Jon McGregor’s first novel, the Man Booker Prize longlisted “If Nobody Speaks of Remarkable Things,” was a shrewdly composed, beautifully orchestrated urban hymn. “The city, it sings,” ran its opening refrain, and from there McGregor zoomed into a British street and amplified its residents’ individual voices.

Fifteen years later, McGregor has attempted something similar, only this time with a rural setting. “Reservoir 13” — longlisted for this year’s Man Booker — begins with a tragic incident, and continues first by examining a community in crisis, and then by atomizing that community and following the flow of disparate and interconnected lives over the years. Once again, McGregor forgoes overarching plot for an intricate and absorbing mosaic-like structure of miniature stories, scenes and snapshots.

The book’s tragedy is a disappearance. In an English village in the bleakest midwinter, 13-year-old Rebecca Shaw goes missing. Everyone comes outdoors and joins the search. Months pass and there are news conferences, church services and police reconstructions, but still the girl is not found.

The police investigation goes on but so too does country life. McGregor’s villagers are forced to get back to their day-to-day business, and to grapple with their own woes and concerns. A butcher faces insolvency. A farmer suffers a stroke. A mother struggles to cope with her young twins. Years elapse and teenagers grow up and venture out.

There are births and deaths, joy and heartache, new pairings and foundering marriages. Despite their differences, the villagers come together and celebrate annual events such as Bonfire Night, Mischief Night and Christmas pantomimes.

As the seasons change, McGregor shows he is just as interested in cyclical change in the natural world as he is circumstantial change in human lives and relations. Things blossom and wither. At the allotments, “sprouts knuckled tight against the frost”; in a conifer plantation, “goldcrest nests were thickly packed with eggs the size of babies’ thumbs.” The clocks, we are told with regularity, “went forward and the evenings opened up and the days stood a little straighter on their feet.”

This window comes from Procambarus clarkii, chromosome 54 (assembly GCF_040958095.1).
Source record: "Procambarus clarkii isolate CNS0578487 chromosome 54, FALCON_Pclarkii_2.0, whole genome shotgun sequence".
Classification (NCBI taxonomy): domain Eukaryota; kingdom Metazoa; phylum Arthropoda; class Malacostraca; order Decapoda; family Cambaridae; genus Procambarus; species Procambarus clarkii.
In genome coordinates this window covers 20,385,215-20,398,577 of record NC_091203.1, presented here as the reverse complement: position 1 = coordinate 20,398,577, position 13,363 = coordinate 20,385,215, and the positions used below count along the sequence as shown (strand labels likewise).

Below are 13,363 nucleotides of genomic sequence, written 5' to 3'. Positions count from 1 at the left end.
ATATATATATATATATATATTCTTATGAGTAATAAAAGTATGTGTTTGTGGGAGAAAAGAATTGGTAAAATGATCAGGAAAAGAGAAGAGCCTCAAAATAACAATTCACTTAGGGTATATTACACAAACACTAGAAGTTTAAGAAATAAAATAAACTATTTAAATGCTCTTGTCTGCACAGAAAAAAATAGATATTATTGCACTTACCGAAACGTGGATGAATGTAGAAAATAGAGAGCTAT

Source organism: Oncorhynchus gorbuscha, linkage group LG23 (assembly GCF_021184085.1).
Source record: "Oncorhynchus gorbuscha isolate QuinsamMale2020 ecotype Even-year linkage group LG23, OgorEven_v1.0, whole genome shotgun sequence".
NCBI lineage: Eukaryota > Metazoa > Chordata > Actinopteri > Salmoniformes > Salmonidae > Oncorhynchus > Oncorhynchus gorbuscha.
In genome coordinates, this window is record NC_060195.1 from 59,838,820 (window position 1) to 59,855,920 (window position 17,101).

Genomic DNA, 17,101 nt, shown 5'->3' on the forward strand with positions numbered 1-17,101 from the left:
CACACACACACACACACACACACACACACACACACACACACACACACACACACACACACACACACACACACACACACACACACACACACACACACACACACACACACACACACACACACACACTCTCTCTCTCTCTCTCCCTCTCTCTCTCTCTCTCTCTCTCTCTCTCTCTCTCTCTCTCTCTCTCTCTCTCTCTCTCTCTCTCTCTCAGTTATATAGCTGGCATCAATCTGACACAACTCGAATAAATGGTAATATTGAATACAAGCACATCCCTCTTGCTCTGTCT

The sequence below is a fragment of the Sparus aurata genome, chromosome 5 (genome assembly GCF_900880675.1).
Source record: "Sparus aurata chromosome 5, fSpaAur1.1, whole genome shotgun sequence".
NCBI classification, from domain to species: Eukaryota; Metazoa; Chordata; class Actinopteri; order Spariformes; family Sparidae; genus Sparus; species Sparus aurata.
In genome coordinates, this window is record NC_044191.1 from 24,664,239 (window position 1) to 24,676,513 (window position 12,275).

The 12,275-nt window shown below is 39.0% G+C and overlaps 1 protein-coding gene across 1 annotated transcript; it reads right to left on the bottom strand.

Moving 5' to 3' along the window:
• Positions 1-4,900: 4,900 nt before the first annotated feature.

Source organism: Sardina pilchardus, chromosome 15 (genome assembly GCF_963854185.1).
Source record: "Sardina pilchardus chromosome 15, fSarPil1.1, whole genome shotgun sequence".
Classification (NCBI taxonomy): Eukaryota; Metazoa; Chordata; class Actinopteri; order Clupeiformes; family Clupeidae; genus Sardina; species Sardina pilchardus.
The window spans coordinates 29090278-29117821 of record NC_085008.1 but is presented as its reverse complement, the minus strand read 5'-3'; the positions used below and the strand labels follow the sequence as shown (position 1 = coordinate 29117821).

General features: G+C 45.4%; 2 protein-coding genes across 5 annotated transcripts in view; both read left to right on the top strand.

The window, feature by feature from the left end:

As characters visit fields and farms, explore caves, quarries and mines, and comb woods, moors and reservoirs, we wonder if a body will be unearthed or a secret disclosed. “People felt involved,” McGregor writes. But is anyone guilty? To reveal would be to ruin.

What can be said is that while “Reservoir 13” starts out with the familiar hallmarks of a crime novel, it quickly develops into a quite different literary beast, one that acquires power and depth through bold form and style, not gripping drama and suspense.

McGregor’s controlled prose — all pertinent detail, lilting rhythms, lush textures — unfolds in long, un-paragraphed blocks. No one speaks in quotation marks. No main character emerges. However, McGregor ensures that everyone in his ensemble piece pulls their weight to move, scare or entertain us. This is unconventional storytelling, a daring way to tell a tale, but one that yields haunting and stimulating results.


Malcolm Forbes has written for the Times Literary Supplement, the Economist and the Daily Beast. He lives in Edinburgh, Scotland.

Reservoir 13
By: Jon McGregor.
Publisher: Catapult, 290 pages, $16.95.